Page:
Vail Daily column: Does unusual floor plan harm home’s value?
My spouse and I have been looking at homes in mid-valley for over nine months. There is one home in particular that we like that has not sold in all of that time. We haven’t made an offer yet because we are concerned with the floor plan. We like everything else about this home, but the floor plan is unusual, and although we think we can easily make it work for us, we wonder if it will be harder to sell someday because it is obviously different. If the location is good and the finishes are great and the size is good, how important is an unusual floor plan in the future?
Dear “Make it Work,”
When you say “unusual floor plan,” that could mean a lot of different things. In general, there are two main reasons why properties don’t sell when they are put on the market. Of course the first and most obvious is that the price is too high for the home, the location and the current market. The second reason is new this decade: Poor presentation on the Internet and consequently online searches that lead to eliminations from the photographs. As Marni Jameson, a real estate writer in last Saturday’s Denver Post, says about her personal house hunting: “This process is exactly like online dating. If the house didn’t have photographic appeal, promise and potential, or if it was geographically undesirable or had obvious chronic issues, we hit delete.” Therefore, if the Realtor did not use a professional photographer, or the selection of pictures shows features that appear undesirable on the Internet, then the public never comes to look at the property.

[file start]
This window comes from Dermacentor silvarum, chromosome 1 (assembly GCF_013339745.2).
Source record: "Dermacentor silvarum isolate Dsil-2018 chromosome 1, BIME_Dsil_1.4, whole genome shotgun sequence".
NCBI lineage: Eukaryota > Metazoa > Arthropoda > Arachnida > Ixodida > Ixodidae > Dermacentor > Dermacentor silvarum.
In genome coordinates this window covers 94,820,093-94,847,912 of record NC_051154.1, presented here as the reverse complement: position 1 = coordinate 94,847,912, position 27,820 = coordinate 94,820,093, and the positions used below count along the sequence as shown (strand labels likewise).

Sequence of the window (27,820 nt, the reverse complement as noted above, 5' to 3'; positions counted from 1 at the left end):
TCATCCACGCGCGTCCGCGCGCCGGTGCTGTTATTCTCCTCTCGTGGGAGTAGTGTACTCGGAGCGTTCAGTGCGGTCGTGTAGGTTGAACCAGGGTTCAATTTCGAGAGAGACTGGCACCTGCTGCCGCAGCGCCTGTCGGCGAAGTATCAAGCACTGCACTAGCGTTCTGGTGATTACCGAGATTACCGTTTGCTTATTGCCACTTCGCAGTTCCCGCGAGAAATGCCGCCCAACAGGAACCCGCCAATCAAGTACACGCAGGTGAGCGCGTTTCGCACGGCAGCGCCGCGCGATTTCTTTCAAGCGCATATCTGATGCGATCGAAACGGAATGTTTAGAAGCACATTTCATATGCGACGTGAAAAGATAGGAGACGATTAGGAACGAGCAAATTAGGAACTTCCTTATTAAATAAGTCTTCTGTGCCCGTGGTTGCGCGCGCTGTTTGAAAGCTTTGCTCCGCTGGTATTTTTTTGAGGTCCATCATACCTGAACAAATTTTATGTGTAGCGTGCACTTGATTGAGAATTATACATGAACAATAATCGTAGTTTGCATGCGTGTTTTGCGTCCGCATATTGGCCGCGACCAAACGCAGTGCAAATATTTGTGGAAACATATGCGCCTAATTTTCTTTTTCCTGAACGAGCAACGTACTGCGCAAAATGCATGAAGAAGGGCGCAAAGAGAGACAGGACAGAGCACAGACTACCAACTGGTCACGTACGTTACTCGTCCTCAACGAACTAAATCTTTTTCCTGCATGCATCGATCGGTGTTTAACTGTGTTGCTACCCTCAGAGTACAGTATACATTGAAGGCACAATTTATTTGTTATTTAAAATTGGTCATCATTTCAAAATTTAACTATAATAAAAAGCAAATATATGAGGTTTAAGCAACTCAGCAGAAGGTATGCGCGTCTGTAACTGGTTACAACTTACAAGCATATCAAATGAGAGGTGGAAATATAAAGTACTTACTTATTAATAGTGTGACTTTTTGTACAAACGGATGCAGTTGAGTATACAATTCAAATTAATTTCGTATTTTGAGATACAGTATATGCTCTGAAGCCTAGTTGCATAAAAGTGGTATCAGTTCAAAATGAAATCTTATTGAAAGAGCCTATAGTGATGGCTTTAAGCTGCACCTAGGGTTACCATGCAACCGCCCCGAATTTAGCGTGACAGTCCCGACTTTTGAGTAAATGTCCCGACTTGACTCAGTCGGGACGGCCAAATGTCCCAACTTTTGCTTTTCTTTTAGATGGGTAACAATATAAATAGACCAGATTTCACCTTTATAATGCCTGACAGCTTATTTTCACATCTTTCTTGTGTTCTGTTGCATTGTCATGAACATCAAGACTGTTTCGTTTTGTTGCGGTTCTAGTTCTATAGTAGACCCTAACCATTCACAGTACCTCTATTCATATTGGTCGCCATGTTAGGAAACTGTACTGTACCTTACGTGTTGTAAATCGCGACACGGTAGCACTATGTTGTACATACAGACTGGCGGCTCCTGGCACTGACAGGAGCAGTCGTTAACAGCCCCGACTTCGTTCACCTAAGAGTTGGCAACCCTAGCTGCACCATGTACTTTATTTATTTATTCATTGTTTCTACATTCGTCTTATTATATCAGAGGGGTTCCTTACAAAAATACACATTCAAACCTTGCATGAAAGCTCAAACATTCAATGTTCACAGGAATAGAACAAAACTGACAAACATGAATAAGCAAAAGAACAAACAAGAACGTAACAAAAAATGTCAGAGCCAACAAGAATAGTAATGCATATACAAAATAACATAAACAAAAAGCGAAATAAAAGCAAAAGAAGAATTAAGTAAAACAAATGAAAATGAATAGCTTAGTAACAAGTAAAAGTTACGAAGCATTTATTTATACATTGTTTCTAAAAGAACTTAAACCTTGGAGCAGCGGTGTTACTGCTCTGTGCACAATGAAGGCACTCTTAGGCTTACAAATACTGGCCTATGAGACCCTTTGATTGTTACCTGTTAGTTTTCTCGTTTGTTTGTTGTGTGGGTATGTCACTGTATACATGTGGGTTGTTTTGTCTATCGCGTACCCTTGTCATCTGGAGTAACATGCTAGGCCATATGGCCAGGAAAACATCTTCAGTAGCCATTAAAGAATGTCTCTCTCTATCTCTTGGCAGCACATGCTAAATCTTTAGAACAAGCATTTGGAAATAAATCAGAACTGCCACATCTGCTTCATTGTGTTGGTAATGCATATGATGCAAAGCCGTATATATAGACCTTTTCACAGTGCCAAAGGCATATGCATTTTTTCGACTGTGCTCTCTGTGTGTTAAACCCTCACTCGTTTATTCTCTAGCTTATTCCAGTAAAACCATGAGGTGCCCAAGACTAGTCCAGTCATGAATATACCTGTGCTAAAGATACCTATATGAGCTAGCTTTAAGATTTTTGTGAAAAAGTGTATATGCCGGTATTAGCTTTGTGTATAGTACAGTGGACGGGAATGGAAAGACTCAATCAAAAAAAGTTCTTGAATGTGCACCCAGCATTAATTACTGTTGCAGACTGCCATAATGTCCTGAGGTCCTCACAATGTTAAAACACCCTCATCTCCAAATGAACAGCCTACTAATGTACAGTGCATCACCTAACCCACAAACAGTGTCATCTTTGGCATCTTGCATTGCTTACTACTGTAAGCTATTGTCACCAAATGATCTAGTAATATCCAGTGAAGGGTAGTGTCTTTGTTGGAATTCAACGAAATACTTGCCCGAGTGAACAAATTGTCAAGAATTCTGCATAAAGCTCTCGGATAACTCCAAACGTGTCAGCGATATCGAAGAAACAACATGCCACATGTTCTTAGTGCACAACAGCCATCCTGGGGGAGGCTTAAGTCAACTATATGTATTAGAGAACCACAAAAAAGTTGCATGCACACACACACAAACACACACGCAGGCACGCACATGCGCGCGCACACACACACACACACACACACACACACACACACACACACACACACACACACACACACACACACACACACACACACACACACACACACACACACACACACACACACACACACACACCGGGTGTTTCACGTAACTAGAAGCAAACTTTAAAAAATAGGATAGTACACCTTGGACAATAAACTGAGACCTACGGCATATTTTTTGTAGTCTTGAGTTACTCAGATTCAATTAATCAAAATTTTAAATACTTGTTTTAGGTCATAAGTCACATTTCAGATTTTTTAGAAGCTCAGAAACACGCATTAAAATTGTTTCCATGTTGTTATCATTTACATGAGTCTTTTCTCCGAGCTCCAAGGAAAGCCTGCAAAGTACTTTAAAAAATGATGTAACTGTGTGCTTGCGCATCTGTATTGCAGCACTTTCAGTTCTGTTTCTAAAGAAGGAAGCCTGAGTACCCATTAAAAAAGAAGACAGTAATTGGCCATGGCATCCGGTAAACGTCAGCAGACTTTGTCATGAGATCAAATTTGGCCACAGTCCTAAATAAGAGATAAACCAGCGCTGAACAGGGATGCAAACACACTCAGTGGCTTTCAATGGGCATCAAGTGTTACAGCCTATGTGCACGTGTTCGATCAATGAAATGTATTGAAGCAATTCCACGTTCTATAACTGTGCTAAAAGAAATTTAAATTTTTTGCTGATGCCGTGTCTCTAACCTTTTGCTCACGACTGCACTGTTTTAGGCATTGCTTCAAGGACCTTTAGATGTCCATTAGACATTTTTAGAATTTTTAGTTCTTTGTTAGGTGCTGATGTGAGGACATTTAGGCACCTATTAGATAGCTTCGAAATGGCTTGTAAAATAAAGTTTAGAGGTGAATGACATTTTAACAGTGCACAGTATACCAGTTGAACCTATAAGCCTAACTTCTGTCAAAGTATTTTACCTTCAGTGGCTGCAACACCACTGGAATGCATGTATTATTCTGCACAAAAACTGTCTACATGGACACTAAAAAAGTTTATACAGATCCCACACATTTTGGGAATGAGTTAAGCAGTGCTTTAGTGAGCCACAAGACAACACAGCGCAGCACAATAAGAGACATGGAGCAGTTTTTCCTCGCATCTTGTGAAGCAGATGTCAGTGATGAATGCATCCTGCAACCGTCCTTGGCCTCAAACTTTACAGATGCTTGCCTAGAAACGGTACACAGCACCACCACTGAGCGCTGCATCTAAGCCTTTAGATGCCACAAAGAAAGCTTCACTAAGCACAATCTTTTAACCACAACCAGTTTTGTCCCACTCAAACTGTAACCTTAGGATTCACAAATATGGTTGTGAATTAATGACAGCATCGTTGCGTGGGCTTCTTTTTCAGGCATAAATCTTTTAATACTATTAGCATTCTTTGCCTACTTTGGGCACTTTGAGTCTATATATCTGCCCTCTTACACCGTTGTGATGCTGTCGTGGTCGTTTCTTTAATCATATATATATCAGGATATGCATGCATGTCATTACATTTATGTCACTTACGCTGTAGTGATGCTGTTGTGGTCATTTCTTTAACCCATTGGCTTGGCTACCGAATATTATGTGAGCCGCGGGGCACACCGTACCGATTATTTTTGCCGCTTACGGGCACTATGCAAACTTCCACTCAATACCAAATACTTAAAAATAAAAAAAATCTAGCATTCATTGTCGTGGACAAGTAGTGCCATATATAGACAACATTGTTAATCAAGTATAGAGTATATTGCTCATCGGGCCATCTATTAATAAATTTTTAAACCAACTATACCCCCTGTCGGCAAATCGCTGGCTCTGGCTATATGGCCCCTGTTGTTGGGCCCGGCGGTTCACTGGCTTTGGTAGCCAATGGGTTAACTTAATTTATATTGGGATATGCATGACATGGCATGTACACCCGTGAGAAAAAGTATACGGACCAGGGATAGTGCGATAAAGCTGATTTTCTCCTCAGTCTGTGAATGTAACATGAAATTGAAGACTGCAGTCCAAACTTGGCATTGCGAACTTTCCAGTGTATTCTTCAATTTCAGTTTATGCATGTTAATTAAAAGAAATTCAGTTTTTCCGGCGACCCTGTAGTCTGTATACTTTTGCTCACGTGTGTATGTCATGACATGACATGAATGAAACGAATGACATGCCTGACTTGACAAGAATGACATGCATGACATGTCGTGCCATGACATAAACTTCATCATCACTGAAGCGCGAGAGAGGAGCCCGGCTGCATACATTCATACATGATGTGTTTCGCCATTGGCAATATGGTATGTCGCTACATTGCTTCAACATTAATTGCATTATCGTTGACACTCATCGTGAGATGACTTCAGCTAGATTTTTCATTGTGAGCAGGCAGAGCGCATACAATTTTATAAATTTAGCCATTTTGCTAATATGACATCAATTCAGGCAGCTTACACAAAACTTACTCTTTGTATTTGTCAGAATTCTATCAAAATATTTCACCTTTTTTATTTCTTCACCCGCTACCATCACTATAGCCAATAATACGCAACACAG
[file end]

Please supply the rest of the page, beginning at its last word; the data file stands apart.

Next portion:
Possibly this unusual floor plan feature is prominent enough on the Internet that there are very few showings. Many times professional staging will make the home look and actually live much more comfortably, which can be a quick and easy fix.
In your case, if it appears the pictures, presentation and staging are good, then you need to consult your professional Realtor on why this home has lingered and how does she feel about resale in the future? Find out from your Realtor what the price per square foot is that homes, in general, are selling for in the neighborhood. Then, talk to your Realtor about the unusual floor plan criteria that you see, i.e. multi-level, bi-level, single level with no family room, basement with no egress, or whatever you may consider unusual.
Whatever it is that you are concerned about, ask your Realtor to see what other homes in that area, that have similar features, have sold for in the past. Presuming there are some other homes that have somewhat the same floor plan feature, (and there usually are), you will start to get a sense of what you can offer to buy it right to protect yourself in the future when you sell. Your talented Realtor can help you fashion an offer that should protect you, yet not insult the sellers. Skillful negotiation on the part of your Realtor will pay off for everyone in the transaction.
Hopefully you will be pleasantly surprised to find the seller cooperating in a realistic sale and you get your beautiful, non-traditional home at a great price! Best of luck to you!
Joan Harned is an owner and broker for Keller Williams Mountain Properties and heads up Team Black Bear, her own real estate team. Harned has been selling real estate in Eagle County for 27 years, is a past chairman of the Vail Board of Realtors, past Realtor of the Year, past director on the Great Outdoors Colorado Board and a member of the Luxury and Land Institutes. Contact Harned with your real estate questions at Joan@TeamBlackBear.com, 970-337-7777 or http://www.SkiAndTeeHomes.com.